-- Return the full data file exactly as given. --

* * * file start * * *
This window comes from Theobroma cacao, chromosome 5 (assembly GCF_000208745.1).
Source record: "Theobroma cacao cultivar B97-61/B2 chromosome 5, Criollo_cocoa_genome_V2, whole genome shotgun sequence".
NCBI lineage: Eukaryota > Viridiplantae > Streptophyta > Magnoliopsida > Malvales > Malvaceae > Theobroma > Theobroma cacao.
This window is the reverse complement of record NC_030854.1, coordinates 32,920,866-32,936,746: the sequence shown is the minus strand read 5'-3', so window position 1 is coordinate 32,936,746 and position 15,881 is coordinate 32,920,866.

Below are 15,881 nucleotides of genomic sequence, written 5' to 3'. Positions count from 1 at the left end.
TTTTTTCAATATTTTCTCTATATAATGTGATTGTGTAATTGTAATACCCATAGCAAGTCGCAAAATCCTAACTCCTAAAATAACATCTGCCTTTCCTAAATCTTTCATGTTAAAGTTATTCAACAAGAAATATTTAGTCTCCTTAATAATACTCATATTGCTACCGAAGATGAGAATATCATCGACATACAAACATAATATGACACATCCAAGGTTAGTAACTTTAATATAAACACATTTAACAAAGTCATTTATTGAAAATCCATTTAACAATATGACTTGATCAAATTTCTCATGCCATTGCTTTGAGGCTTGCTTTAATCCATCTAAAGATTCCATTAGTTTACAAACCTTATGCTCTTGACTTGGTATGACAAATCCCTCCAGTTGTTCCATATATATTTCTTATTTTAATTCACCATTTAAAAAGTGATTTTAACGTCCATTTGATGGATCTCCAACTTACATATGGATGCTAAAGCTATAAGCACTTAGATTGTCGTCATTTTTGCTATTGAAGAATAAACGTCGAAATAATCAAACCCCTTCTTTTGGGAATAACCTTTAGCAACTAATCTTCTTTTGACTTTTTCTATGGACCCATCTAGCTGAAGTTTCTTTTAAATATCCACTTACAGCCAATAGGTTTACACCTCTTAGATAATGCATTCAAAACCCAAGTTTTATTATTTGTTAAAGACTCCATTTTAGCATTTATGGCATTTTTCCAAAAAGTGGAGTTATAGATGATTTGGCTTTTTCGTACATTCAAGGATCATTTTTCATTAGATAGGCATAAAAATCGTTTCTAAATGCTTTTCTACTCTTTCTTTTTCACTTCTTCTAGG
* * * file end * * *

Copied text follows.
This window comes from Theobroma cacao, chromosome 5 (assembly GCF_000208745.1).
Source record: "Theobroma cacao cultivar B97-61/B2 chromosome 5, Criollo_cocoa_genome_V2, whole genome shotgun sequence".
NCBI lineage: Eukaryota > Viridiplantae > Streptophyta > Magnoliopsida > Malvales > Malvaceae > Theobroma > Theobroma cacao.
This window is the reverse complement of record NC_030854.1, coordinates 32,920,866-32,936,746: the sequence shown is the minus strand read 5'-3', so window position 1 is coordinate 32,936,746 and position 15,881 is coordinate 32,920,866.

Below are 15,881 nucleotides of genomic sequence, written 5' to 3'. Positions count from 1 at the left end.
TTTTTTCAATATTTTCTCTATATAATGTGATTGTGTAATTGTAATACCCATAGCAAGTCGCAAAATCCTAACTCCTAAAATAACATCTGCCTTTCCTAAATCTTTCATGTTAAAGTTATTCAACAAGAAATATTTAGTCTCCTTAATAATACTCATATTGCTACCGAAGATGAGAATATCATCGACATACAAACATAATATGACACATCCAAGGTTAGTAACTTTAATATAAACACATTTAACAAAGTCATTTATTGAAAATCCATTTAACAATATGACTTGATCAAATTTCTCATGCCATTGCTTTGAGGCTTGCTTTAATCCATCTAAAGATTCCATTAGTTTACAAACCTTATGCTCTTGACTTGGTATGACAAATCCCTCCAGTTGTTCCATATATATTTCTTATTTTAATTCACCATTTAAAAAGTGATTTTAACGTCCATTTGATGGATCTCCAACTTACATATGGATGCTAAAGCTATAAGCACTTAGATTGTCGTCATTTTTGCTATTGAAGAATAAACGTCGAAATAATCAAACCCCTTCTTTTGGGAATAACCTTTAGCAACTAATCTTCTTTTGACTTTTTCTATGGACCCATCTAGCTGAAGTTTCTTTTAAATATCCACTTACAGCCAATAGGTTTACACCTCTTAGATAATGCATTCAAAACCCAAGTTTTATTATTTGTTAAAGACTCCATTTTAGCATTTATGGCATTTTTCCAAAAAGTGGAGTTATAGATGATTTGGCTTTTTCGTACATTCAAGGATCATTTTTCATTAGATAGGCATAAAAATCGTTTCTAAATGCTTTTCTACTCTTTCTTTTTCACTTCTTCTAGG